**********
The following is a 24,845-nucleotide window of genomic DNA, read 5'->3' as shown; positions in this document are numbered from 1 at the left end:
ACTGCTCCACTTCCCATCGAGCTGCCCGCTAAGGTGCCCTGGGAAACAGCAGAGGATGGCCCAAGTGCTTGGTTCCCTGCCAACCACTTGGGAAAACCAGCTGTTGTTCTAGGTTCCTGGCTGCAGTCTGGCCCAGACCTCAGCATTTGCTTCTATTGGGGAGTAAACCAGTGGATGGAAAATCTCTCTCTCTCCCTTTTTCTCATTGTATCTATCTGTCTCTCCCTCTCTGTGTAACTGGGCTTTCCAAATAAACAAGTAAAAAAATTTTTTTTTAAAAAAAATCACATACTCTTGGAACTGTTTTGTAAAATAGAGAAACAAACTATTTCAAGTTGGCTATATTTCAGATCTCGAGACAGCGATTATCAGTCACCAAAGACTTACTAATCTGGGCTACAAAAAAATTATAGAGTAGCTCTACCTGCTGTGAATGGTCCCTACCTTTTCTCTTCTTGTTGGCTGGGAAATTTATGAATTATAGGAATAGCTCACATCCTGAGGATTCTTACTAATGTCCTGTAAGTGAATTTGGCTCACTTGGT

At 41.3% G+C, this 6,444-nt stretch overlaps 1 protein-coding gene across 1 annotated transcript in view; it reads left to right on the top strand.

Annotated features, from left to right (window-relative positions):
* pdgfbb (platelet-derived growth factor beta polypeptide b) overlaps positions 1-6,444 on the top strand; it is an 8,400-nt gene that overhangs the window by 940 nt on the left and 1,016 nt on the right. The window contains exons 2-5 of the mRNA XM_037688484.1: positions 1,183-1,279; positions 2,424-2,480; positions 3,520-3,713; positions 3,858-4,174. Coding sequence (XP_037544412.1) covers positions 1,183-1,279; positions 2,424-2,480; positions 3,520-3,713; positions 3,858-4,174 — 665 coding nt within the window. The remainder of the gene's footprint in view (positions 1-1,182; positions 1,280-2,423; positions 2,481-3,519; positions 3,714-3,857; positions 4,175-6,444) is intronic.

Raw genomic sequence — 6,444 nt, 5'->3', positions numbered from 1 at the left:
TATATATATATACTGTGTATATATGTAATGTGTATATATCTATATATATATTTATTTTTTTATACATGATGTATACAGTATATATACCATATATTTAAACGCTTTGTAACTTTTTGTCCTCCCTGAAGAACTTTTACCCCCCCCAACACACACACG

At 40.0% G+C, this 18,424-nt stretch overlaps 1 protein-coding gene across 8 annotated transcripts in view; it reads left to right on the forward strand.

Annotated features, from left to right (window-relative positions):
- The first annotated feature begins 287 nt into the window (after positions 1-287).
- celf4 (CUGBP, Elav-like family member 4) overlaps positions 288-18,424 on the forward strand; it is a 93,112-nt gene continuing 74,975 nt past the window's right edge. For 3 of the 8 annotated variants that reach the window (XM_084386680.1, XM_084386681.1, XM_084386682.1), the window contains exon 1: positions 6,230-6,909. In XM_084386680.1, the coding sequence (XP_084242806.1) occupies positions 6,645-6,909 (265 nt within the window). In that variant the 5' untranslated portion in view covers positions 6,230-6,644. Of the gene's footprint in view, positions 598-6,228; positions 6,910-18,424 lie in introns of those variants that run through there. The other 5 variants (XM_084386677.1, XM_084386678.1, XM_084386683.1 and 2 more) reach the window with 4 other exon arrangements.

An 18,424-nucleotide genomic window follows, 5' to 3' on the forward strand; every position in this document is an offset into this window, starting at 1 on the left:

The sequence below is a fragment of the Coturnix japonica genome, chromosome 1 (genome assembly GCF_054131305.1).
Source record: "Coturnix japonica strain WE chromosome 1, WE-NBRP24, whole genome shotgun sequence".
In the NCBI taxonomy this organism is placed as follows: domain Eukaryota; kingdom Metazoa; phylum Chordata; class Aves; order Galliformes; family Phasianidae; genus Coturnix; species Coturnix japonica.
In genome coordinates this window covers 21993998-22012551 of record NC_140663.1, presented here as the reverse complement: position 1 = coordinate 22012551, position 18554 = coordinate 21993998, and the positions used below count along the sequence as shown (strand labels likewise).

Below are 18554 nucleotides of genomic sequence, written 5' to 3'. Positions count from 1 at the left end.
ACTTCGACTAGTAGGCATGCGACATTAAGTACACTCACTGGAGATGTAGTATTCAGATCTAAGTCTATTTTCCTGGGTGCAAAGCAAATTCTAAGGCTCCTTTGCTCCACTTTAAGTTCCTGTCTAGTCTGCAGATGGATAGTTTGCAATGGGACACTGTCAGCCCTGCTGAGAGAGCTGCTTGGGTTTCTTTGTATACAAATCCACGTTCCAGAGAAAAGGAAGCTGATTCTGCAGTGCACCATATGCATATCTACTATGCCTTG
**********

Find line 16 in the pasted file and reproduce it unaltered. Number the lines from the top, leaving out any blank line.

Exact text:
In genome coordinates this window covers 21993998-22012551 of record NC_140663.1, presented here as the reverse complement: position 1 = coordinate 22012551, position 18554 = coordinate 21993998, and the positions used below count along the sequence as shown (strand labels likewise).